Andropogon gerardii – Big Bluestem

COMMON NAME:  Big bluestem, turkey foot

SCIENTIFIC NAME:  Andropogon gerardii – This name honors a French physician and botanist, Louis Gerard (1733-1819).  Andros comes from the Greek for “man” and pogon means “beard.”

FLOWER:  Delicate, purplish, not showy.  The flower heads form a distinctive three-part “turkey foot.”

BLOOMING PERIOD:  Late July to early September

SIZE:  Five to nine feet, depending on soil type.

BEHAVIOR:  This is a vigorous plant that can form large clumps.  It is highly flammable.

SITE REQUIREMENTS:  One of the most widely adapted prairie species as far as soil type and moisture levels are concerned.  It occurs in all but the wettest prairies, including very dry sites where it may reach only two to three feet in height.  It does not tolerate shade.

NATURAL RANGE:  Much of southern Canada, most of the U.S. east of the Rockies, and extending into northern Mexico.  It occurs throughout Wisconsin, but is more common in the south and west parts of the state.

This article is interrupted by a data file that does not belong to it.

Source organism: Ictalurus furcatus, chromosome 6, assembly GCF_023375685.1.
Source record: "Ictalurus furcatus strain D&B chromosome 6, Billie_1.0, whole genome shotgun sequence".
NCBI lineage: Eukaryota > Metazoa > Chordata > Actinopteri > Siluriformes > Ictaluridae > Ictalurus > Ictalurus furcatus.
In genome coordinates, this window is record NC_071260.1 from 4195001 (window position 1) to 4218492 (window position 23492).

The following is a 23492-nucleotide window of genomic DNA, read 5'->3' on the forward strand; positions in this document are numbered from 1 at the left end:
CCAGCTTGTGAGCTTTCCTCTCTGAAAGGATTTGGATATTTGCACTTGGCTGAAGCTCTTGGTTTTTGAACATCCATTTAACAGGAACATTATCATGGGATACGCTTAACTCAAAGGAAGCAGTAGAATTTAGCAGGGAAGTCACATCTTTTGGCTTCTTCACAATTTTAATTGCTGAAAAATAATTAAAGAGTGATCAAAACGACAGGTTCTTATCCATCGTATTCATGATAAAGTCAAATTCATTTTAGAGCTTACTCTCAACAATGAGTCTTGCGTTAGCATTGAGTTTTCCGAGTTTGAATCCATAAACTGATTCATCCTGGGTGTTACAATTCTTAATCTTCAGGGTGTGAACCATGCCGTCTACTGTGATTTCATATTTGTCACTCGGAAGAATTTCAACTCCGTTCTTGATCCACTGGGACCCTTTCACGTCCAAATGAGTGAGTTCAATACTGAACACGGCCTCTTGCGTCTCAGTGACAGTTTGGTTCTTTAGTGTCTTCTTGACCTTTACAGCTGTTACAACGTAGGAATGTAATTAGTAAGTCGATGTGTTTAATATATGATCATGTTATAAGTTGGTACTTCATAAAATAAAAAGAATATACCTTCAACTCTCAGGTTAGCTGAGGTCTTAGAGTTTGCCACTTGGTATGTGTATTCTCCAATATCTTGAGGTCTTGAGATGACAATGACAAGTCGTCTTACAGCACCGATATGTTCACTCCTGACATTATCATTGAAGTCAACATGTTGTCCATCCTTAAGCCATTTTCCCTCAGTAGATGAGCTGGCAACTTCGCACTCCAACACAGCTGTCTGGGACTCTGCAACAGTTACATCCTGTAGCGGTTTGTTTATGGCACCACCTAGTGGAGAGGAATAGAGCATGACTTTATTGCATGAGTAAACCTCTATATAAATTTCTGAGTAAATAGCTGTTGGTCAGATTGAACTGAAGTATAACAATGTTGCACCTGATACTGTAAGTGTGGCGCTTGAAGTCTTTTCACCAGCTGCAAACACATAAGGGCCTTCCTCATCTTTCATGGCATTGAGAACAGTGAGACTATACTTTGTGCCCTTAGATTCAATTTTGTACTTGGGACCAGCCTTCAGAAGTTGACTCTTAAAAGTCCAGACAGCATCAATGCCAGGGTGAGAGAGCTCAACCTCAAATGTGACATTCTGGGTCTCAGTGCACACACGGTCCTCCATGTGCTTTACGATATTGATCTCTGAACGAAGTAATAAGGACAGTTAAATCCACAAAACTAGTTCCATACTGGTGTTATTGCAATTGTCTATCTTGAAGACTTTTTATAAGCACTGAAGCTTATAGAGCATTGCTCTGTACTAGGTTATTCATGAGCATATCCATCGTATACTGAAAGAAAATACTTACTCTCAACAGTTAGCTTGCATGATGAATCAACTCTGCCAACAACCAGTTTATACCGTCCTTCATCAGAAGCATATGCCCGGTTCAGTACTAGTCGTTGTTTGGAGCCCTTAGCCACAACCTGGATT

SPECIAL FEATURES:  Its vertical form and height makes big bluestem the essence of the prairie esthetic.  Green stems have rich coloring with blue and red hues in summer and turn delicate gold and pink shades in fall.  The tall flower stalks catch the prairie breezes from late summer through winter.

SUGGESTED CARE:  Needs little attention after initial planting.  Be careful about location in a small prairie garden because it tends to flop over unless it is in the midst of several other plants.  Create an island in a small garden or plant at the back of a prairie border.

COMPANION PLANTS:  Leadplant, little bluestem, smooth aster, coreopsis, shooting star, rattlesnake master, showy sunflower, rough blazingstar, compass plant, prairie dropseed.  If the site is moist, it pairs well with New England aster, bluejoint grass, mountain mint and cordgrass.